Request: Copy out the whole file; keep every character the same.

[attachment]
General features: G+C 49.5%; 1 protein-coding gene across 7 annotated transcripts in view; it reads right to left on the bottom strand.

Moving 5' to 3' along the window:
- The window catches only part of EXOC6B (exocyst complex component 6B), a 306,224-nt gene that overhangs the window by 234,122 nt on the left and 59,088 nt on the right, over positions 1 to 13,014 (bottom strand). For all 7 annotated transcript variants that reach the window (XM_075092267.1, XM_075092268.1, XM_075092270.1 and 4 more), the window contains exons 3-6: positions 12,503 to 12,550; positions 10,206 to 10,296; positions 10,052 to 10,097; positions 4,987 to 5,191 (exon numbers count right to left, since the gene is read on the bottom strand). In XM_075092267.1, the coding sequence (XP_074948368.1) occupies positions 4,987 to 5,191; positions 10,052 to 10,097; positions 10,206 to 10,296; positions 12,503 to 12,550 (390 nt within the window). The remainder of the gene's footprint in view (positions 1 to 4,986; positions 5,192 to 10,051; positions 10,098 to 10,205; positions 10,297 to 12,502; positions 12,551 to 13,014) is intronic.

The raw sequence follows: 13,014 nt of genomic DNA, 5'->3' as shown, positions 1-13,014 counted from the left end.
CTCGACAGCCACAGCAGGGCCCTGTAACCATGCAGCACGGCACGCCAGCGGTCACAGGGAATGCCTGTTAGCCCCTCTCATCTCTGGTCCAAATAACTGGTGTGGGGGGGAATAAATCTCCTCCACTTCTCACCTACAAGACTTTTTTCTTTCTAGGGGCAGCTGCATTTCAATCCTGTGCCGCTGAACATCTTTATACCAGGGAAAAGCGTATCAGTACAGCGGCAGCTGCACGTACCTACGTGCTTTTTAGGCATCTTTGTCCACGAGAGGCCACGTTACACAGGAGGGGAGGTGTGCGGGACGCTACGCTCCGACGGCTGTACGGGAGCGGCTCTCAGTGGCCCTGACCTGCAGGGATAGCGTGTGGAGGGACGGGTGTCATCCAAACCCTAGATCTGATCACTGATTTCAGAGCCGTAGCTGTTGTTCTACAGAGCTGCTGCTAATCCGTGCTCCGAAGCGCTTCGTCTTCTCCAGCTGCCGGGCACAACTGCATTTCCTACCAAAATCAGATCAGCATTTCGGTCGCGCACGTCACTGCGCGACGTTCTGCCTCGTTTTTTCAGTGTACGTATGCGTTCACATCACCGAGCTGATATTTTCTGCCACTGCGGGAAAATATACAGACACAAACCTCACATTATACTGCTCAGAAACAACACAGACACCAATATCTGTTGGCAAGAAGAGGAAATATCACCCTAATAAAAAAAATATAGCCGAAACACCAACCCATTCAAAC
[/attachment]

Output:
General features: G+C 49.5%; 1 protein-coding gene across 7 annotated transcripts in view; it reads right to left on the bottom strand.

Moving 5' to 3' along the window:
- The window catches only part of EXOC6B (exocyst complex component 6B), a 306,224-nt gene that overhangs the window by 234,122 nt on the left and 59,088 nt on the right, over positions 1 to 13,014 (bottom strand). For all 7 annotated transcript variants that reach the window (XM_075092267.1, XM_075092268.1, XM_075092270.1 and 4 more), the window contains exons 3-6: positions 12,503 to 12,550; positions 10,206 to 10,296; positions 10,052 to 10,097; positions 4,987 to 5,191 (exon numbers count right to left, since the gene is read on the bottom strand). In XM_075092267.1, the coding sequence (XP_074948368.1) occupies positions 4,987 to 5,191; positions 10,052 to 10,097; positions 10,206 to 10,296; positions 12,503 to 12,550 (390 nt within the window). The remainder of the gene's footprint in view (positions 1 to 4,986; positions 5,192 to 10,051; positions 10,098 to 10,205; positions 10,297 to 12,502; positions 12,551 to 13,014) is intronic.

The raw sequence follows: 13,014 nt of genomic DNA, 5'->3' as shown, positions 1-13,014 counted from the left end.
CTCGACAGCCACAGCAGGGCCCTGTAACCATGCAGCACGGCACGCCAGCGGTCACAGGGAATGCCTGTTAGCCCCTCTCATCTCTGGTCCAAATAACTGGTGTGGGGGGGAATAAATCTCCTCCACTTCTCACCTACAAGACTTTTTTCTTTCTAGGGGCAGCTGCATTTCAATCCTGTGCCGCTGAACATCTTTATACCAGGGAAAAGCGTATCAGTACAGCGGCAGCTGCACGTACCTACGTGCTTTTTAGGCATCTTTGTCCACGAGAGGCCACGTTACACAGGAGGGGAGGTGTGCGGGACGCTACGCTCCGACGGCTGTACGGGAGCGGCTCTCAGTGGCCCTGACCTGCAGGGATAGCGTGTGGAGGGACGGGTGTCATCCAAACCCTAGATCTGATCACTGATTTCAGAGCCGTAGCTGTTGTTCTACAGAGCTGCTGCTAATCCGTGCTCCGAAGCGCTTCGTCTTCTCCAGCTGCCGGGCACAACTGCATTTCCTACCAAAATCAGATCAGCATTTCGGTCGCGCACGTCACTGCGCGACGTTCTGCCTCGTTTTTTCAGTGTACGTATGCGTTCACATCACCGAGCTGATATTTTCTGCCACTGCGGGAAAATATACAGACACAAACCTCACATTATACTGCTCAGAAACAACACAGACACCAATATCTGTTGGCAAGAAGAGGAAATATCACCCTAATAAAAAAAATATAGCCGAAACACCAACCCATTCAAAC